If you are in a startup business, it is very likely that you will need to do some crowdfunding for your business to launch your MVP and get it going. Sometimes building the MVP is already expensive enough that at this early stage you will be looking for investors to back you up.
A lot has been spoken in the web already about tips on getting investors as it is one of the hardest stage in the lifespan of a startup. However, maintaining a good solid relationship with investors once you have them on board is as crucial and difficult as getting them.
As a startup with a promising project, 2 years ago we needed investors to support our marketing budgets. It took 7 months to close the deal and start the cooperation. Not the easiest months in a startup’s life. Once it was done we took a deep breath and thought that the toughest part was behind. But we were wrong and have learnt quite a bunch on the way.
So without much speaking around, here is a set of rules to follow if you want to build a strong and healthy relationship with your investors based on mutual trust:
Make frequent meetings with investors to report on progress.
Schedule board meetings with investors every 3 months to inform them about your progress and, specifically, where you are standing in terms of the growth plan. Silence or absence of frequent communication on this topic can build a lack of trust to your business.
On those meetings tell them about most important milestones that you have achieved in the past quarter and what strategies are you planning to implement to attain goals of the next quarter. When talking about your plans, describe the actions you will undertake now (not those in 3–5 months), but focus on major benefits they will bring for the business’ future (1–2 years ahead).
Showing investors that you are doing now the best you can to make the project grow will give them confidence in your business’ success. In the end, they are not as interested in your business’ short-term advancements, as in your long-term profitability.
If something goes wrong, inform them.
Do not hide it. It’s only advantages to you to keep investors informed about the obstacles you face. First of all, honesty has always been fundamental to any relationship, including business ones. Secondly, it indicates transparency which is a long-term driver of a valuable relationship.
Transparency is a sign of trust. The more you disclose your business to your investors, the more trust you gain from them.By informing them about your problems and your plans to overcome them you also show them that you are in control of the situation. Plus if they know of an issue in time, they can often help to tackle the problem you are facing or connect you with the right people.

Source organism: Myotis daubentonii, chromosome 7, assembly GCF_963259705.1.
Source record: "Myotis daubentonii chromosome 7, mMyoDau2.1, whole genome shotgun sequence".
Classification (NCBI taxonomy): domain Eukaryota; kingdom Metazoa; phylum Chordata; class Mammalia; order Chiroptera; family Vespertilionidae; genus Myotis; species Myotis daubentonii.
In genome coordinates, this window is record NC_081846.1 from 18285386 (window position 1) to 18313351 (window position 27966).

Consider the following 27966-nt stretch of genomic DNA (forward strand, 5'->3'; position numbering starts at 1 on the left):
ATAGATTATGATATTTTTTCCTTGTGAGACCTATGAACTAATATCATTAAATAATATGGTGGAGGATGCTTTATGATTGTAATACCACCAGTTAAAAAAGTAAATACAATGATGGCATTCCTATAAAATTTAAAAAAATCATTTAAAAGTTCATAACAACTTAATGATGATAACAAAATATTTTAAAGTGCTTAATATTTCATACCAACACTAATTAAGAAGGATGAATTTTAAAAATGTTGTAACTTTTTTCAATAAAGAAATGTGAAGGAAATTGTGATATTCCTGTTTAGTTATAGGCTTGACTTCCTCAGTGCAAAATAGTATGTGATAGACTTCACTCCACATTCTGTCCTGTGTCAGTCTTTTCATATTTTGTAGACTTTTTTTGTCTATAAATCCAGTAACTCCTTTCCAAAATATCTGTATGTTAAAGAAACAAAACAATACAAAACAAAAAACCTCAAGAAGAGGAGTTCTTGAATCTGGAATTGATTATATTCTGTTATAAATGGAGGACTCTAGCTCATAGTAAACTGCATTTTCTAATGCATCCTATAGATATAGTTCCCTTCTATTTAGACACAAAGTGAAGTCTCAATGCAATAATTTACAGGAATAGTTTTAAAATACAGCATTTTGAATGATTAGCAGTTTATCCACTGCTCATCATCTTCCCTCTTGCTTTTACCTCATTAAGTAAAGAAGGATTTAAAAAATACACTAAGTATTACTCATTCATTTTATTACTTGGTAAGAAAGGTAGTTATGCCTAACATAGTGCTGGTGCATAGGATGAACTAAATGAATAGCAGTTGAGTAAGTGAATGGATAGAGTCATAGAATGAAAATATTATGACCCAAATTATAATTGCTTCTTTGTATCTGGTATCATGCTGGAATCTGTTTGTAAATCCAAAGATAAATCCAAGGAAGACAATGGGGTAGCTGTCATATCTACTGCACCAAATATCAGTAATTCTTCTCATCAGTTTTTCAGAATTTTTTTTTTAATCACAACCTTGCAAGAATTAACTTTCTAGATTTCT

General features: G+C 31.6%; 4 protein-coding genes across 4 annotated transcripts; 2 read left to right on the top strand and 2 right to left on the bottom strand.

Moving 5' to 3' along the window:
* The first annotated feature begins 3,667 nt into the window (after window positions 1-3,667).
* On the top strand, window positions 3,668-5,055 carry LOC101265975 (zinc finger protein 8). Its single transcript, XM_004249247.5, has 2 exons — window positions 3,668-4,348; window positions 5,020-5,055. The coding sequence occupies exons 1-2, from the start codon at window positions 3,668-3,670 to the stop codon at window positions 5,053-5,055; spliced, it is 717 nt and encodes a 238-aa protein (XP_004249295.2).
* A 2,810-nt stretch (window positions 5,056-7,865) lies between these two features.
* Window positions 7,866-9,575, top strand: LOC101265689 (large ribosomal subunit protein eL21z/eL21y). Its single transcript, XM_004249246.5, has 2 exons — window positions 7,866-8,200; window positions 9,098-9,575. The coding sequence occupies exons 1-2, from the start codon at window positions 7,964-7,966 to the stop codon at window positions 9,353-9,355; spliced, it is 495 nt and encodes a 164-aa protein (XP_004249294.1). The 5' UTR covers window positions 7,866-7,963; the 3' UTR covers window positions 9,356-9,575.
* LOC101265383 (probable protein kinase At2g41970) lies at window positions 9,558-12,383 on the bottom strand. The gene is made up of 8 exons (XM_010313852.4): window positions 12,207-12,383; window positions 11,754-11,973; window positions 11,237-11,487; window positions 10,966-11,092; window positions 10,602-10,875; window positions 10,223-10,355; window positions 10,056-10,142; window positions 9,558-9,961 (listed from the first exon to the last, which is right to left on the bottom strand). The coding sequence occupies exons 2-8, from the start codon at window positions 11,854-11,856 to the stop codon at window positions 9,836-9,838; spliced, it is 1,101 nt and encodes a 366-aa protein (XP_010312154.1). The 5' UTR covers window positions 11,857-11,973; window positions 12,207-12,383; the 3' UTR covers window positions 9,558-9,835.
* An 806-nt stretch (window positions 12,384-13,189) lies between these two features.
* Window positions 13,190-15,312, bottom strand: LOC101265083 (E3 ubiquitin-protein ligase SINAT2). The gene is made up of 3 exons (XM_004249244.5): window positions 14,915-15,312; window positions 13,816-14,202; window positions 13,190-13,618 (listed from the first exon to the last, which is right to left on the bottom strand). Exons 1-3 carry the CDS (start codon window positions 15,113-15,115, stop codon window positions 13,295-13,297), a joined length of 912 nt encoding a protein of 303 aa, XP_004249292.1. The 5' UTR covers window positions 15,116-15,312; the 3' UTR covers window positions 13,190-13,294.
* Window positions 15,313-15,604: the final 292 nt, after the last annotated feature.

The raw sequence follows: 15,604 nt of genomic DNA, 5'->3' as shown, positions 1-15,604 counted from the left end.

If something goes right, inform them.
Communicate both wins and challenges and do it frequently. Even though investors are not interested in hearing about your daily operations, they will be happy to know about your successes and take pride on them too. Emails are a good form of such updates: they allow you to get back to them and reference them during board meetings.
Revise the plan when needed.
Do not be afraid of doing it. There is nothing wrong with openly acknowledging that something did not go as planned. What is wrong though is keeping the plan, although the project has not met growth expectations for the last 3 months or more, in a belief that you will catch up in the next quarter.
Imagine if you don’t (which is quite likely if your forecasts are drawn with a positive curve), your investors will not be happy. Your trust and reliability will be damaged. As Marc Andreessen, one of the biggest California based startup investors with a portfolio of companies such as Optimizely, Airbnb, Asana, once said “adaptability is a key”.
Be authentic and respectful in the way you communicate with them.
Do not be afraid to get on a more personal level and leave the formalities behind when the situation feels right. According to the founder of Ebay, Pierre Omidyar, “an honest, open environment can bring out the best in people” and it is very true.
In practice what you can do is, for example, once in awhile invite them for your corporate events and let them meet your team. In a startup formula every employee is crucial to its success. So introduce investors to your team and set a comfortable environment for them to ask questions or engage into discussions.
This move often helps to break the ice and create a base for a more productive business relationship. Interacting on a more casual level does not mean that you should forget about their importance for your business. Showing respect and appreciation for ideas they share with you will present you in a favourable light.
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Do your best to meet the forecasts.
And, of course, the hardest but the most important way to keep your investors satisfied is by meeting the forecasted growth plan. Not a single investor wants to see a failing business. Neither do you, if it’s your own.
Overall, the golden rule is to communicate. Remember that it is a relationship and there is no strong and healthy relationship without communication from both side. Do it frequently and remember to mention both positive and negative sides of the coin. Following the above mentioned steps will help you build trust from investors and present you as a reliable partner.